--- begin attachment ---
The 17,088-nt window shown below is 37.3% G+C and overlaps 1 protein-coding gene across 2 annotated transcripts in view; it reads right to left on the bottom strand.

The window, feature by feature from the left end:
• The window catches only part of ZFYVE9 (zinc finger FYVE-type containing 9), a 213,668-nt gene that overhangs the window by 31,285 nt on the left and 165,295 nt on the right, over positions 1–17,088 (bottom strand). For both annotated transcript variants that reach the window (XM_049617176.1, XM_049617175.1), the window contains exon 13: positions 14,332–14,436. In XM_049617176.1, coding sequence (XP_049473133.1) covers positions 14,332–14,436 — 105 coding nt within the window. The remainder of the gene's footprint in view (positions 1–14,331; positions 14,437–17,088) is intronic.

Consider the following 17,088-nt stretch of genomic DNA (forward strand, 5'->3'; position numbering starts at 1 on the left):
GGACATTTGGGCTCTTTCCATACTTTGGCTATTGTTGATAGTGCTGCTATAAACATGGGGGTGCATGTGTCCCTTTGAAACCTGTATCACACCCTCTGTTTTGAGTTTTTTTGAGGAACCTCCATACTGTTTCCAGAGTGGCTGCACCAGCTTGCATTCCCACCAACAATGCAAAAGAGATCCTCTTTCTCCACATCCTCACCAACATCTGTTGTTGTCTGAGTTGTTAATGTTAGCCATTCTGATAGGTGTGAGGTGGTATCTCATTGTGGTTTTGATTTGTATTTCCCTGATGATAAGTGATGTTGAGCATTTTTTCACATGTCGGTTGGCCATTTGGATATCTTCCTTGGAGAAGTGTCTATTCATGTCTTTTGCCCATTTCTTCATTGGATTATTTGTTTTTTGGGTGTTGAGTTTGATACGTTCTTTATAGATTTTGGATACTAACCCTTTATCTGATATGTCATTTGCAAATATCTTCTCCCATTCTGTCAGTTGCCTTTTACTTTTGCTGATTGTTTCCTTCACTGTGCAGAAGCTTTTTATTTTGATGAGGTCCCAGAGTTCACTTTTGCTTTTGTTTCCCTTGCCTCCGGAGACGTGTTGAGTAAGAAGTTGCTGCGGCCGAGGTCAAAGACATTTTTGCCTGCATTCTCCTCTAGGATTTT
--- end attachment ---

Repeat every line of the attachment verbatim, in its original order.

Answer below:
The 17,088-nt window shown below is 37.3% G+C and overlaps 1 protein-coding gene across 2 annotated transcripts in view; it reads right to left on the bottom strand.

The window, feature by feature from the left end:
• The window catches only part of ZFYVE9 (zinc finger FYVE-type containing 9), a 213,668-nt gene that overhangs the window by 31,285 nt on the left and 165,295 nt on the right, over positions 1–17,088 (bottom strand). For both annotated transcript variants that reach the window (XM_049617176.1, XM_049617175.1), the window contains exon 13: positions 14,332–14,436. In XM_049617176.1, coding sequence (XP_049473133.1) covers positions 14,332–14,436 — 105 coding nt within the window. The remainder of the gene's footprint in view (positions 1–14,331; positions 14,437–17,088) is intronic.

Consider the following 17,088-nt stretch of genomic DNA (forward strand, 5'->3'; position numbering starts at 1 on the left):
GGACATTTGGGCTCTTTCCATACTTTGGCTATTGTTGATAGTGCTGCTATAAACATGGGGGTGCATGTGTCCCTTTGAAACCTGTATCACACCCTCTGTTTTGAGTTTTTTTGAGGAACCTCCATACTGTTTCCAGAGTGGCTGCACCAGCTTGCATTCCCACCAACAATGCAAAAGAGATCCTCTTTCTCCACATCCTCACCAACATCTGTTGTTGTCTGAGTTGTTAATGTTAGCCATTCTGATAGGTGTGAGGTGGTATCTCATTGTGGTTTTGATTTGTATTTCCCTGATGATAAGTGATGTTGAGCATTTTTTCACATGTCGGTTGGCCATTTGGATATCTTCCTTGGAGAAGTGTCTATTCATGTCTTTTGCCCATTTCTTCATTGGATTATTTGTTTTTTGGGTGTTGAGTTTGATACGTTCTTTATAGATTTTGGATACTAACCCTTTATCTGATATGTCATTTGCAAATATCTTCTCCCATTCTGTCAGTTGCCTTTTACTTTTGCTGATTGTTTCCTTCACTGTGCAGAAGCTTTTTATTTTGATGAGGTCCCAGAGTTCACTTTTGCTTTTGTTTCCCTTGCCTCCGGAGACGTGTTGAGTAAGAAGTTGCTGCGGCCGAGGTCAAAGACATTTTTGCCTGCATTCTCCTCTAGGATTTT